Around the world, COVID-19 lockdowns have accelerated the intrusion into our everyday lives of technologies of telepresence, which enable us to be simultaneously “here” and “there” at all times. From the postal system to telephones, from radio and TV to the internet, telepresence is not a new phenomenon; but it has been radicalized in an age of live streaming and social media, FaceTime and Zoom, virtual reality and augmented reality, mass surveillance and drones.
This talk will examine the drone as the emblematic medium of the age of telepresence, inquiring into its transformation of myriad domains of society, including warfare, surveillance, and, in a moment of global pandemic and economic crisis, public health and supply chain management. How do drones reshape human perception and political life? What ideologies are embedded in their manufacture and their uses? And how can we recover forms of relation that are not imbued with the imperial logics they enable? Contesting racialized and colonizing ways of seeing, the talk will consider Édouard Glissant’s proposition of a “right to opacity,” Simone Browne’s notion of “dark sousveillance,” and various practices of repair and resistance in the arts and in social movements.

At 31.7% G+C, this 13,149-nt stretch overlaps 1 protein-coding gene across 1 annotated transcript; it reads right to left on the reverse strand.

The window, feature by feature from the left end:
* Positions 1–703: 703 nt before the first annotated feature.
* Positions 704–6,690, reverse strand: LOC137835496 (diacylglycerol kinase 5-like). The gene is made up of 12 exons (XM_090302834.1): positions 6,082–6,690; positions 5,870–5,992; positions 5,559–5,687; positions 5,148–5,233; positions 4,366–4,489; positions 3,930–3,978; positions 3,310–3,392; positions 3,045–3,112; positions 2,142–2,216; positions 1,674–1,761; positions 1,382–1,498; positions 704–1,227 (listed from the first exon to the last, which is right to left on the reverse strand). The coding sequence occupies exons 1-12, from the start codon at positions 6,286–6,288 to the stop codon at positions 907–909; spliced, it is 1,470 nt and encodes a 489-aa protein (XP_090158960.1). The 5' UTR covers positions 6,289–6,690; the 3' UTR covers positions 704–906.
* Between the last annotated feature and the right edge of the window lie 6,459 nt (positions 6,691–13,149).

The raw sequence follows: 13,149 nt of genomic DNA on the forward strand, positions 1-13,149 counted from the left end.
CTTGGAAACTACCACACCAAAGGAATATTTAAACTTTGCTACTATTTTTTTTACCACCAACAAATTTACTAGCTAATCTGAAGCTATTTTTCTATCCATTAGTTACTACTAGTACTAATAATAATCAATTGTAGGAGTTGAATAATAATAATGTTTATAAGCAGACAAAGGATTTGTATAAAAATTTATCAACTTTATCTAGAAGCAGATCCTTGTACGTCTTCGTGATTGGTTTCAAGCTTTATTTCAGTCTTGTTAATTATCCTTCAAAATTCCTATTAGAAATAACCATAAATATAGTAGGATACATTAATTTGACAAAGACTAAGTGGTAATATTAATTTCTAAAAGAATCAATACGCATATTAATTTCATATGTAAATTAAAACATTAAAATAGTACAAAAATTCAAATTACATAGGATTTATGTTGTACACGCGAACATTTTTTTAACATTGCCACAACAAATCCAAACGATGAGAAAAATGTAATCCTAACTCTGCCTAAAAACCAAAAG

Image: Still from Alex Rivera's film Sleep Dealer.